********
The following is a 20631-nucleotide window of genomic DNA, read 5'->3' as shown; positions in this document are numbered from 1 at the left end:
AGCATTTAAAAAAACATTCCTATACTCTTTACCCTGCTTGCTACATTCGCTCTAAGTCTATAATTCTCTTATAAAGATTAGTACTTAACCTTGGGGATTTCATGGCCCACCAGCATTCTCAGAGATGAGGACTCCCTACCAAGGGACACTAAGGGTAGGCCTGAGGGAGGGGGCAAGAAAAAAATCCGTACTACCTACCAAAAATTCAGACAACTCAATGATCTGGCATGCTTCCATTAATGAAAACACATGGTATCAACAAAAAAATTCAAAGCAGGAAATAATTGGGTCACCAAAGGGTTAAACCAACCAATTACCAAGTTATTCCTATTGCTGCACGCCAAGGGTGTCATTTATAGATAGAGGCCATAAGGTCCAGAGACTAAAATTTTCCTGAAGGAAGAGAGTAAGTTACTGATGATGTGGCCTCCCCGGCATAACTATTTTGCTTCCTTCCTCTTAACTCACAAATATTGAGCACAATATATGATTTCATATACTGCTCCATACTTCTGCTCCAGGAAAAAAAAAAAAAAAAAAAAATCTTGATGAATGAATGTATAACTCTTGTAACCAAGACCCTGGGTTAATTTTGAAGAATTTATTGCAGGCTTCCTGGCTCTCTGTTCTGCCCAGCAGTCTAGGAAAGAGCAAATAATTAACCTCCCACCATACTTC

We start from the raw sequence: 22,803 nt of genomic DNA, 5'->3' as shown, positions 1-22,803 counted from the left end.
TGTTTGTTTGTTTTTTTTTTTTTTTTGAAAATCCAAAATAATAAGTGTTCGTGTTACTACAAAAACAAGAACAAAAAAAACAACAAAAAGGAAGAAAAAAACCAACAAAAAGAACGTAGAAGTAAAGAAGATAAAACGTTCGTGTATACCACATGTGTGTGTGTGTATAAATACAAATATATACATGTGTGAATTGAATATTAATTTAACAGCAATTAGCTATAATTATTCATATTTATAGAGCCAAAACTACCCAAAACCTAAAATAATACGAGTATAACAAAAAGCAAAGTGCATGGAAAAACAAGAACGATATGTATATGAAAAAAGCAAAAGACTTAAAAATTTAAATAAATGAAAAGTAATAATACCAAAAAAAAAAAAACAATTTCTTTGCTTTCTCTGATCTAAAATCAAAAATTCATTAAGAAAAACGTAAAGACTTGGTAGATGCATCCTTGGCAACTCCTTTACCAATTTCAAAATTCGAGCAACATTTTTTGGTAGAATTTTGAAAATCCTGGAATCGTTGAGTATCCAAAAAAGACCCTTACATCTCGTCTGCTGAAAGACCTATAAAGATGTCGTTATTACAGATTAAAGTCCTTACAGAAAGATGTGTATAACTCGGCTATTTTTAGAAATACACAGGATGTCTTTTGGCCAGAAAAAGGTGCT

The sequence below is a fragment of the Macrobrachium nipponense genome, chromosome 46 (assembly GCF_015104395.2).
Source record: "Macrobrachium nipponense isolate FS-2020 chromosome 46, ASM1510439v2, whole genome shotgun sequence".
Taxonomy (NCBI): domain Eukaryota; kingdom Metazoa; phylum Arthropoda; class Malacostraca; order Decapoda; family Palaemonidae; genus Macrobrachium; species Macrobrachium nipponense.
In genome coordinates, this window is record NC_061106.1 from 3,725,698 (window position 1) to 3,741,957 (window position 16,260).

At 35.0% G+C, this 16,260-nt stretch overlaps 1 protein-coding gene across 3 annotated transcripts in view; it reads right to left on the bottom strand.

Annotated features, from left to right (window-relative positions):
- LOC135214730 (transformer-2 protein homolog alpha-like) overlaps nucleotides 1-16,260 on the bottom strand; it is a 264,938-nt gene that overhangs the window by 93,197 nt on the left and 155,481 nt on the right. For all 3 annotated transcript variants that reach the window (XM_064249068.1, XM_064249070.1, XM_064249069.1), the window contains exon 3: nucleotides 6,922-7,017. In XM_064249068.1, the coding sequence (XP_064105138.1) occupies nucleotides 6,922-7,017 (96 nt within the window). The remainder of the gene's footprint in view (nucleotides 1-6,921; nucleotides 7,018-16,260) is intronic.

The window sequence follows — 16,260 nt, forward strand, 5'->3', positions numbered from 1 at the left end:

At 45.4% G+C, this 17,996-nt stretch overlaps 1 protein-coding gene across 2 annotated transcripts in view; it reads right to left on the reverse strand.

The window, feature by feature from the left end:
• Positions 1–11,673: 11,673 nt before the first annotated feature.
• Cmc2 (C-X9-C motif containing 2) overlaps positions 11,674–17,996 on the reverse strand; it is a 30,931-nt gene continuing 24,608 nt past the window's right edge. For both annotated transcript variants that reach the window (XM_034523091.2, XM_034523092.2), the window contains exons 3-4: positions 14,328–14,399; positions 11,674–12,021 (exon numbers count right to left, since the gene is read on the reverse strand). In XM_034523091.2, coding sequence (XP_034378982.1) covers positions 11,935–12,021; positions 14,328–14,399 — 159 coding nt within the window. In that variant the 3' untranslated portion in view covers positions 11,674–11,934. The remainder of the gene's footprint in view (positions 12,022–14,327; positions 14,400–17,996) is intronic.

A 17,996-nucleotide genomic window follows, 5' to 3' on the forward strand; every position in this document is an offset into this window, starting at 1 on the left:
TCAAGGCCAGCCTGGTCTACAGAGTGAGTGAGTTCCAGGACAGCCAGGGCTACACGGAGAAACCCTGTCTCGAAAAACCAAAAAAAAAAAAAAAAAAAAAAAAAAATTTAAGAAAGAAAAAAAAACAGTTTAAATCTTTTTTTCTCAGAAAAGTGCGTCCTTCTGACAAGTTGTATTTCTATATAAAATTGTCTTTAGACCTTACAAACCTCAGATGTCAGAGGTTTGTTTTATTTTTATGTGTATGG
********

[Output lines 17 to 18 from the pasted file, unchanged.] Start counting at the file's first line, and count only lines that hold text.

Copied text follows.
A 17,996-nucleotide genomic window follows, 5' to 3' on the forward strand; every position in this document is an offset into this window, starting at 1 on the left:
TCAAGGCCAGCCTGGTCTACAGAGTGAGTGAGTTCCAGGACAGCCAGGGCTACACGGAGAAACCCTGTCTCGAAAAACCAAAAAAAAAAAAAAAAAAAAAAAAAAATTTAAGAAAGAAAAAAAAACAGTTTAAATCTTTTTTTCTCAGAAAAGTGCGTCCTTCTGACAAGTTGTATTTCTATATAAAATTGTCTTTAGACCTTACAAACCTCAGATGTCAGAGGTTTGTTTTATTTTTATGTGTATGG